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Say goodbye to your fall weekend plans, everyone. Say sayonara to that jaunt to Prince Edward’s Island or Warren’s Cranberry Festival because Outlander Season 3 is here to dominate your calendar until Christmas. As I often like to do when we begin a new season of Outlander coverage and recaps and nonsense here at That’s Normal, I would like to welcome every single one of you, even the haters and losers* and remind everyone that this is the place to air your grievances, live your best fandom life and get seriously second hand embarrassed with the best people on the internet.
*I would never call you all losers. Talk to your Commander-In-Chief if you feel attacked right now.
Every time Outlander comes back for a new season (and we consider this the 4th time that’s happened because season one was … really two seasons), we get a little trepidatious along with a lot excited. Sure, we can’t wait to see what Ron D Moore and company are bringing our TV and tablet screens, but will it live up to our vaulted expectations? Will Diana get mad at us because we did a bad impression of her on Hangoutlander? Will we ever have any free time between watching, tweeting, recapping, gif-ing, snapchatting and blurtlandering this show for the next THREE MONTHS? Truth is, we love it and wouldn’t trade the craziness for the world.
And so … Outlander season 2 ended with Claire discovering, with the help of Roger Wakefield and her daughter Brianna, that Jamie survived the infamous Battle of Culloden, and that he just might be alive back in the past. She’s declared to glorious sunrise that she has to go back. But we don’t pick up at the stones in 1968. No, season three is going to give us all the pain and suffering of the 20 year separation that Jamie and Claire have endured so far. How did Jamie survive the battle he meant to die in? What was Claire’s marriage to Frank like after she returned pregnant with another man’s child? Season Three answers those questions and more – from the last minute on.
Episode 301 promises by its title opener to give us the one thing in season two that kept evading and subsequently infuriating us. The Battle of Culloden moor. Book readers and historians know that this battle not only is the pinnacle of the years of conflict and tension between the Scottish and the English, but also that it’s the reason author Diana Gabaldon chose to set her book in 1740’s Scotland. There was already plenty of plot, villains, stakes and mayhem to go around in the history of this time period; she didn’t have to manufacture it.
But all of season 2 worked as simply prelude to this final battle. As much as it was discussed, we never saw it, and as an adaptation and not a direct reproduction of the book, viewers were ready for the conflict. And here it was, finally. I was worried in the first moments of the episode that all we would see was aftermath, and no cathartic triumph. The bodies piled on the moor, the blood pooling, the mist looming, the tartan crumpling all mixed to show us the end game. Over.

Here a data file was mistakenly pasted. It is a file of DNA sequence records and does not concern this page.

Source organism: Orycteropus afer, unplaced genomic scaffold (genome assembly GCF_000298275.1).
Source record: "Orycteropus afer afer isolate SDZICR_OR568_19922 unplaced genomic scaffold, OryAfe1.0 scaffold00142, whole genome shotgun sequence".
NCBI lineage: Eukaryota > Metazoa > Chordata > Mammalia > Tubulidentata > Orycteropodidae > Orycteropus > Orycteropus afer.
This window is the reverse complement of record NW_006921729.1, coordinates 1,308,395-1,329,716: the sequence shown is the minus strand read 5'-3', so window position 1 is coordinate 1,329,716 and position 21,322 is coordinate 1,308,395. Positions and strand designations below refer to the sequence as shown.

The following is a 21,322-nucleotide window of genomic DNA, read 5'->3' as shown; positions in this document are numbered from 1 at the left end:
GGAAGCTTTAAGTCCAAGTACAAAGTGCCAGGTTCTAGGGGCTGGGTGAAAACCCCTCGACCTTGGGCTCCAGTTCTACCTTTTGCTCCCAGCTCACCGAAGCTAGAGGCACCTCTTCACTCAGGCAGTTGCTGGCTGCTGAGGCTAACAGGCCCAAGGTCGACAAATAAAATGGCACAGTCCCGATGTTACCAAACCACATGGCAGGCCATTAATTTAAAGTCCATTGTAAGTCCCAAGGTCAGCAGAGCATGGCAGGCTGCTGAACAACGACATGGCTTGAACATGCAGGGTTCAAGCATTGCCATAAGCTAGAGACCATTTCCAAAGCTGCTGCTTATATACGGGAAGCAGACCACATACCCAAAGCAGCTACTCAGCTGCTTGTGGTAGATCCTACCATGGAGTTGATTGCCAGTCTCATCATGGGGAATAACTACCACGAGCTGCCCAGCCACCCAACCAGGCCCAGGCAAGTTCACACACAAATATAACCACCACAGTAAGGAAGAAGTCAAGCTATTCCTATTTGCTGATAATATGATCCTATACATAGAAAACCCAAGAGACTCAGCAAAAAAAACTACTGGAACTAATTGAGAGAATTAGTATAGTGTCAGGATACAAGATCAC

And then I realized: there IS no cathartic triumph in this battle. Our heroes die. The story is not the battle fought and won; it’s the battle, having been lost, affecting the lives of those who live beyond it. We root for those who lose this game, and therefore joining the battle in medias res is a defeatist way to write it. Like Claire, we must go back only once we know the outcome.
We Noticed That Too: We can spot Sam’s fingers in the opening credits. We know them THAT well. #embarrassed
Let’s just take a minute and think about everything that Sam Heughan did in this episode with about 10 actual lines of dialogue.
He.Did.All.That. Starting with that first burst of pained breathing, we are sucked into Jamie’s realization that not only has he not perished in the battle as he intended and expected, but he is going to be forced to relive each moment in painful bursts. His injured whimpering and fearful countenance let viewers into the psyche of a man without hope, left torn and bleeding on a battlefield. We can see AND hear his fear and his pain, and perhaps … amid the whuffing of horses and his own labored breaths … maybe his is not the only strained breathing we hear.
I loved the look back at the battle through Jamie’s thoughts as he flits in and out of pained consciousness. Seeing Jamie on the front lines, making a charge, is bookended by a despondent look on Sam’s face. Watching his eyes widen, at his most shell-shocked, we see the most arduous memory he has – Claire leaving him at the stones. Sam made a master class of these moments, and it was a glorious bit of subtlety and an emotional gutpunch that required no words.
We Noticed That Too: Jamie is parched. That lip lick and bite! Looks like he needs help moistening his mouth. #VolunteerAsTribute
At the cue the dusk and firelight, time stops as they see each other at the same time across the field. Eyes only for each other, they crash together violently and intimately, intent on the physical expression of their feelings for one another.